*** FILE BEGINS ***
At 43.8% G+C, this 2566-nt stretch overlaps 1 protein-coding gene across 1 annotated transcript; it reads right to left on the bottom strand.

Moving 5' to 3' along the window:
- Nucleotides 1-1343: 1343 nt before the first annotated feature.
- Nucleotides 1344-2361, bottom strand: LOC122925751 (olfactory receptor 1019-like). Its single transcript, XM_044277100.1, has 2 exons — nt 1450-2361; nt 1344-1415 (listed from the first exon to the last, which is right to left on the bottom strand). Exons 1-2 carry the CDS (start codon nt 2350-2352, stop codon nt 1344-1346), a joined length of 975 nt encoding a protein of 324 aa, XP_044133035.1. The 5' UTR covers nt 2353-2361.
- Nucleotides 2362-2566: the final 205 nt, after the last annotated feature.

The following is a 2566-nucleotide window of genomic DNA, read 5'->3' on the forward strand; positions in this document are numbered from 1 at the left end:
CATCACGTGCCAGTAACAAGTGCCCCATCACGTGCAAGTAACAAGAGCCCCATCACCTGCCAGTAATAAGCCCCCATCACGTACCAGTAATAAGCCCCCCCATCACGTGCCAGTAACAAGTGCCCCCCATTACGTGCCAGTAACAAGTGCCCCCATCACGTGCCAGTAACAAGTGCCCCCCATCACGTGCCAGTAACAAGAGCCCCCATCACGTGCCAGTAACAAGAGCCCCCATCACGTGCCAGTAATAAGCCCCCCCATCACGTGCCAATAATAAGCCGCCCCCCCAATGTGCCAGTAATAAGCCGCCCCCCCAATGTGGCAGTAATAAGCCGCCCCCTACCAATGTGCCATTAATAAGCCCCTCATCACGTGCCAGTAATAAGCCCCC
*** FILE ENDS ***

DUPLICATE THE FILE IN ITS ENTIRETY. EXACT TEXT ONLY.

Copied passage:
At 43.8% G+C, this 2566-nt stretch overlaps 1 protein-coding gene across 1 annotated transcript; it reads right to left on the bottom strand.

Moving 5' to 3' along the window:
- Nucleotides 1-1343: 1343 nt before the first annotated feature.
- Nucleotides 1344-2361, bottom strand: LOC122925751 (olfactory receptor 1019-like). Its single transcript, XM_044277100.1, has 2 exons — nt 1450-2361; nt 1344-1415 (listed from the first exon to the last, which is right to left on the bottom strand). Exons 1-2 carry the CDS (start codon nt 2350-2352, stop codon nt 1344-1346), a joined length of 975 nt encoding a protein of 324 aa, XP_044133035.1. The 5' UTR covers nt 2353-2361.
- Nucleotides 2362-2566: the final 205 nt, after the last annotated feature.

The following is a 2566-nucleotide window of genomic DNA, read 5'->3' on the forward strand; positions in this document are numbered from 1 at the left end:
CATCACGTGCCAGTAACAAGTGCCCCATCACGTGCAAGTAACAAGAGCCCCATCACCTGCCAGTAATAAGCCCCCATCACGTACCAGTAATAAGCCCCCCCATCACGTGCCAGTAACAAGTGCCCCCCATTACGTGCCAGTAACAAGTGCCCCCATCACGTGCCAGTAACAAGTGCCCCCCATCACGTGCCAGTAACAAGAGCCCCCATCACGTGCCAGTAACAAGAGCCCCCATCACGTGCCAGTAATAAGCCCCCCCATCACGTGCCAATAATAAGCCGCCCCCCCAATGTGCCAGTAATAAGCCGCCCCCCCAATGTGGCAGTAATAAGCCGCCCCCTACCAATGTGCCATTAATAAGCCCCTCATCACGTGCCAGTAATAAGCCCCC